While Tanzania has been implementing project activities for a while, it is always nice to give some more insight into the health-centre based activities that are taking place in the country. The supervising team regularly visits the health centres and monitors that all activities are taking place according to the project’s standard operating procedures. They review completed data collection tools, crosscheck and collect the forms ready for entry into the data base, discuss challenges and agree on the way forward on PEP4LEP activities, check stock keeping of medicines for skin conditions and rifampicin and verify expiry dates.

So far, a total of 80 index patients were recruited through the health-centre based approach; 344 contacts were screened and 328 received SDR-PEP. Five new leprosy patients were identified through this intervention.

Crosschecking of data collection tools in Tanzania
Online annual meeting

In November, the PEP4LEP annual meeting took place via Zoom. Unfortunately, the COVID-19 pandemic prevented us again from meeting in person. The consortium hopes to see each other again in 2022, still looking forward to the Mozambican hospitality.

This year the meeting was chaired by Liesbeth Mieras, who took over the chair-position of the international programme management committee (IPMC) from Gerrit de Vries. Gerrit has left NLR to start up his own consultancy business. We wish him good luck in his endeavours.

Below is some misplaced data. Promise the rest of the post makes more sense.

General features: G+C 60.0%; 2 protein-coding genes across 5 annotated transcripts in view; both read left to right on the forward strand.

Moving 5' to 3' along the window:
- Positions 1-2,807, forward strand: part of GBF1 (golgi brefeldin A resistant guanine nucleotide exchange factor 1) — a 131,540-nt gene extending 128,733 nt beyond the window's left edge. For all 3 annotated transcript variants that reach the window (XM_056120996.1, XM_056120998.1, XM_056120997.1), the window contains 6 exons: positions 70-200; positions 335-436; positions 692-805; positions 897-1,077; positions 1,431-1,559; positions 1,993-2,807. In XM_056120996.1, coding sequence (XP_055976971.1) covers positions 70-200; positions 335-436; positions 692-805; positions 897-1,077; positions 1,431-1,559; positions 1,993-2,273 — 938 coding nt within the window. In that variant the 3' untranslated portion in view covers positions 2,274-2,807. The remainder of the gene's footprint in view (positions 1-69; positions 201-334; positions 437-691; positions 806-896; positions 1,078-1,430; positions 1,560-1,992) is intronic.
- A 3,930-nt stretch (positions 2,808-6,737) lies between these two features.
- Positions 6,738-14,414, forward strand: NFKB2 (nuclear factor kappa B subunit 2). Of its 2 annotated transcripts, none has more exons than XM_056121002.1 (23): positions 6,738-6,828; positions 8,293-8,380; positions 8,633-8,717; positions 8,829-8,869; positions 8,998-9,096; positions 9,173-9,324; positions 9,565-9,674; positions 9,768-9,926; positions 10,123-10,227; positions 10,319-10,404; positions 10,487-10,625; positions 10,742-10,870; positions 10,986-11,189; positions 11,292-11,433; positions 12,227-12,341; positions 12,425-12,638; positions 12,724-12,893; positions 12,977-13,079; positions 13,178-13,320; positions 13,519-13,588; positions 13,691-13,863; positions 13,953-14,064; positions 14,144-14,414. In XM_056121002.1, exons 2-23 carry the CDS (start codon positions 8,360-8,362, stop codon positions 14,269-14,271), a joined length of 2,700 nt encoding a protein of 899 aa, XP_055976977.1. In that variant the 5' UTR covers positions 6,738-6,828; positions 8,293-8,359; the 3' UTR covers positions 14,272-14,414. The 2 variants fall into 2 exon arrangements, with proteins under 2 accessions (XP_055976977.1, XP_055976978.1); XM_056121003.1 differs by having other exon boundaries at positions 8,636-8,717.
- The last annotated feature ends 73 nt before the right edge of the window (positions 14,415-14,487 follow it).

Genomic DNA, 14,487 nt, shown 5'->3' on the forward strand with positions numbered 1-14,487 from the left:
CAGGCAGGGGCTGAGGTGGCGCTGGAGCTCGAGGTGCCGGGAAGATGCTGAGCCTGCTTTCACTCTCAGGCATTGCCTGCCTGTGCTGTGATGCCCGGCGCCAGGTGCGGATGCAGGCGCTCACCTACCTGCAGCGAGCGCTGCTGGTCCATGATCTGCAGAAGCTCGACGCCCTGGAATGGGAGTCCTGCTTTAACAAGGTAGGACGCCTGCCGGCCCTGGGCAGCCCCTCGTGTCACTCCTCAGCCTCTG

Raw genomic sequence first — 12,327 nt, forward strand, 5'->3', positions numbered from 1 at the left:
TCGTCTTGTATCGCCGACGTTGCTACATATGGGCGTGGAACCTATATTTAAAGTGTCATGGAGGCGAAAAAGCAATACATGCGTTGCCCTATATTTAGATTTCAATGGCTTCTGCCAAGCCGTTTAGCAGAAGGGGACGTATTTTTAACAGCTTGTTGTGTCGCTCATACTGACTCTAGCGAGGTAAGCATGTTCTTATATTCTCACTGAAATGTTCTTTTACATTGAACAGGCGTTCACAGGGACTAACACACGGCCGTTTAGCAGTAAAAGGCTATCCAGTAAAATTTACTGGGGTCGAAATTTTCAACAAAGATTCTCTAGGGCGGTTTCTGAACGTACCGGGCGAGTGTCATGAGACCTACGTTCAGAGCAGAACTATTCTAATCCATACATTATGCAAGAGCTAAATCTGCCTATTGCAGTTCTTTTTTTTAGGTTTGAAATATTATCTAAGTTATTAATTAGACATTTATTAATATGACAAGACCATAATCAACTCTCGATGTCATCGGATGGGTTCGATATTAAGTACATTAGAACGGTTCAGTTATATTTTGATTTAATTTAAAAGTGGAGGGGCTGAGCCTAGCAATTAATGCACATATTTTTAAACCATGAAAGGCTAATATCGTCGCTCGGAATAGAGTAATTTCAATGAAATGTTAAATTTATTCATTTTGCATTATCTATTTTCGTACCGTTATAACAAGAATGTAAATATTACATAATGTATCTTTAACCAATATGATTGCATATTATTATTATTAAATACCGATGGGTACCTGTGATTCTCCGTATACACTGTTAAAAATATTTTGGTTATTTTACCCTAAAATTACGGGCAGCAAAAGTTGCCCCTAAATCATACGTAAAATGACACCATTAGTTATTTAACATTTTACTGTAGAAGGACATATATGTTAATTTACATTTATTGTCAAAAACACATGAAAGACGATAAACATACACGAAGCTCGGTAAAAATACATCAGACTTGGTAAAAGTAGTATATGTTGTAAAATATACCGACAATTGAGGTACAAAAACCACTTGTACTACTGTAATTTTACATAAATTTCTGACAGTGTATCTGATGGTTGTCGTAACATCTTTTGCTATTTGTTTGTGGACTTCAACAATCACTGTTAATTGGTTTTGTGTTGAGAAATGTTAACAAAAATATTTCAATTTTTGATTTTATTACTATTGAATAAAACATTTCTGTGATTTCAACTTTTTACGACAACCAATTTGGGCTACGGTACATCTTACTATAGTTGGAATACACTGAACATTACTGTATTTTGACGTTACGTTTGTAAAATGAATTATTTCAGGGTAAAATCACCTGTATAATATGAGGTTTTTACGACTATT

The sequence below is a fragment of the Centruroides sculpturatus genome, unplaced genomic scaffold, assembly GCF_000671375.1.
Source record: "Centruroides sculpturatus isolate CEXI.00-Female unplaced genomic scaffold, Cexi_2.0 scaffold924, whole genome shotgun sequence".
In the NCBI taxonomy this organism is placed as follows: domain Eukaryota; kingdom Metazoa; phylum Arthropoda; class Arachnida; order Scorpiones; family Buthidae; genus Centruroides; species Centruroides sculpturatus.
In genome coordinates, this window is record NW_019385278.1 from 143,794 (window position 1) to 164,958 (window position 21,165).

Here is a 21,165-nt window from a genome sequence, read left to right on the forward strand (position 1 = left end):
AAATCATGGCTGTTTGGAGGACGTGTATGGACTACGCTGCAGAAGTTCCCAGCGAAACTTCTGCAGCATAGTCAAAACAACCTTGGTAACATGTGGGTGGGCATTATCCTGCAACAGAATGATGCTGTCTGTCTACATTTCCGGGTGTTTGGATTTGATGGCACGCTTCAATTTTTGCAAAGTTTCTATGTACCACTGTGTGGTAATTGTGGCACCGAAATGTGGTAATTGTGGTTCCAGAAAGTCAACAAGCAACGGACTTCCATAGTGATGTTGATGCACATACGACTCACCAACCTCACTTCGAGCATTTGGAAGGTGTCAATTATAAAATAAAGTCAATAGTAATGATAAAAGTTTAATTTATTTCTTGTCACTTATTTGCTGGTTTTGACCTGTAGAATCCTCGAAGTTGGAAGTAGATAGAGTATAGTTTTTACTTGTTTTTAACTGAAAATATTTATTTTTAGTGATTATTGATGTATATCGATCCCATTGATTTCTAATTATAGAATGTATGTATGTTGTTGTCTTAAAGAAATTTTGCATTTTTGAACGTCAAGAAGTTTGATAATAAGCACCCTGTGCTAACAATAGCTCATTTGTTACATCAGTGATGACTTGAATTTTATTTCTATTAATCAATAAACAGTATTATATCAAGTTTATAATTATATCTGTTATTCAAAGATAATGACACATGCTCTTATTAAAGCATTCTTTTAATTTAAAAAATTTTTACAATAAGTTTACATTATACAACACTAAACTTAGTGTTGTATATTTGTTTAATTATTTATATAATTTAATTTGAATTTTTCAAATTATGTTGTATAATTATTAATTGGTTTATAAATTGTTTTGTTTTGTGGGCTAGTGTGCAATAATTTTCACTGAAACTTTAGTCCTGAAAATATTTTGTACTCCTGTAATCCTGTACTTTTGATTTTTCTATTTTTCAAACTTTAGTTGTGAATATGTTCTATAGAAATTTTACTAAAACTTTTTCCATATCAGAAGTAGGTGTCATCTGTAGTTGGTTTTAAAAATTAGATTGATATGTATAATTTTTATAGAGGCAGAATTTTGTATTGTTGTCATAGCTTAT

During the meeting, the task forces from the different countries shared their progress and experiences. Despite the COVID-19 pandemic and related restrictions, all countries managed to start up or continue project activities; field experiences were shared among the country teams. The PhD students are making good progress on their academic work and their first publications are to be expected soon. They also work hard on the protocols for the acceptability and cost-effectiveness study, which will start up in 2022.

We want to thank all participants for their enthusiasm and engagement!

Group photo of the annual meeting participants

With the EDCTP forum of 2020 postponed to 2021, hosted by the beautiful country Mozambique, and fortunately also accessible online, the PEP4LEP consortium enthusiastically participated and presented. Ephrem Mamo (PhD student, Ethiopia) had made a poster presentation about the preliminary results on the PEP4LEP study. Nelly Mwageni (PhD student, Tanzania) seized the opportunity to share the findings on the use of the NLR SkinApp, and how it helps to increase capacity building among health workers in Sub-Sahara Africa.

Heading of Ephrem Mamo's poster
Nelly Mwageni presenting on the NLR SkinApp
Leprosy Research Initiative logo with project information